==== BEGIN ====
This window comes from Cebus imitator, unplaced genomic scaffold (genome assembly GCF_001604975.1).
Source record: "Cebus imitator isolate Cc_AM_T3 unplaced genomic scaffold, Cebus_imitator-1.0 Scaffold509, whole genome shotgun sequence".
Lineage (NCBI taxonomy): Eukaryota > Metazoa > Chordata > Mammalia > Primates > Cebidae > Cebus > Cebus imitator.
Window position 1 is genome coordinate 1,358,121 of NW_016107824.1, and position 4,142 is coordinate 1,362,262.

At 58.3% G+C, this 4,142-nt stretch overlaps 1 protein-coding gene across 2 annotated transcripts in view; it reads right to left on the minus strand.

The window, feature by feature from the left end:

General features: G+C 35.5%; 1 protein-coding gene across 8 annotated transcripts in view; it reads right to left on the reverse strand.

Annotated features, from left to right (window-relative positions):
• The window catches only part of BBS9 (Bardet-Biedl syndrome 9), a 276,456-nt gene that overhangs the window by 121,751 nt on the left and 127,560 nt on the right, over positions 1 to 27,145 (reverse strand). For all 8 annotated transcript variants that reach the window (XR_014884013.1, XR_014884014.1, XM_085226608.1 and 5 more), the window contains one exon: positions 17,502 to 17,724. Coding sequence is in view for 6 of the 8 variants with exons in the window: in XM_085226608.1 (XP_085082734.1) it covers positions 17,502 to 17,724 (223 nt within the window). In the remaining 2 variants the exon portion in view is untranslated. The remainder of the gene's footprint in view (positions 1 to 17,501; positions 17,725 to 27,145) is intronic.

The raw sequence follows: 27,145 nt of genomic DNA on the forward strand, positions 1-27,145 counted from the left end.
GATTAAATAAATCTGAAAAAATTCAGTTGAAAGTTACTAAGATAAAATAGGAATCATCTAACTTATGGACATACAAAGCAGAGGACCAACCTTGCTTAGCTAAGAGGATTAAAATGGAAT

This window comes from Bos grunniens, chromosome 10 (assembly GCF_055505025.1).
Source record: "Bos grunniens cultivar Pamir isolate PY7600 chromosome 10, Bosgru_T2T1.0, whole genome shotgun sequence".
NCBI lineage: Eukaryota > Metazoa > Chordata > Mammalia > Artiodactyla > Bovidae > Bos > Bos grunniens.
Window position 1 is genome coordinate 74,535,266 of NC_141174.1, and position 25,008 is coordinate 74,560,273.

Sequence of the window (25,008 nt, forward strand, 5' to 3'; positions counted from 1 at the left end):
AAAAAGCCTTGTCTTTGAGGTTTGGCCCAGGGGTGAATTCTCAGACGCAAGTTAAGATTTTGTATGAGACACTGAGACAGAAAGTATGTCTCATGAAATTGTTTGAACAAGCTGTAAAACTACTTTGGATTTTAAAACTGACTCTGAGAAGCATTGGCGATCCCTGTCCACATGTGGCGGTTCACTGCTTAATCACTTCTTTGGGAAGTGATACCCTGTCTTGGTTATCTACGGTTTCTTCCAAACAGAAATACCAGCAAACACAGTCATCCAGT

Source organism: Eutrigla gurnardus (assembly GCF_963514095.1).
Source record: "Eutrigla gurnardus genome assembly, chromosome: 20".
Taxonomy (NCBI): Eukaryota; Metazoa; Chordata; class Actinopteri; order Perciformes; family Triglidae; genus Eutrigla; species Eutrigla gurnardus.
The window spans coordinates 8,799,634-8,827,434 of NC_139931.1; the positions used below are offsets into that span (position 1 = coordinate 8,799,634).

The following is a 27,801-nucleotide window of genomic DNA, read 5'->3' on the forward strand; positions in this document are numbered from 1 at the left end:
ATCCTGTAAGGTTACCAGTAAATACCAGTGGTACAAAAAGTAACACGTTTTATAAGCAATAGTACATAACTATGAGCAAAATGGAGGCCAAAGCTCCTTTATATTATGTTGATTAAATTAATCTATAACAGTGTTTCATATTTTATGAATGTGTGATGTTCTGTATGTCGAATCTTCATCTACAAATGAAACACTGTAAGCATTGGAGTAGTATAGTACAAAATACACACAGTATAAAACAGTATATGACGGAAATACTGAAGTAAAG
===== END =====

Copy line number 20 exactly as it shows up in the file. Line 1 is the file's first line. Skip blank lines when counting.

Taxonomy (NCBI): Eukaryota; Metazoa; Chordata; class Actinopteri; order Perciformes; family Triglidae; genus Eutrigla; species Eutrigla gurnardus.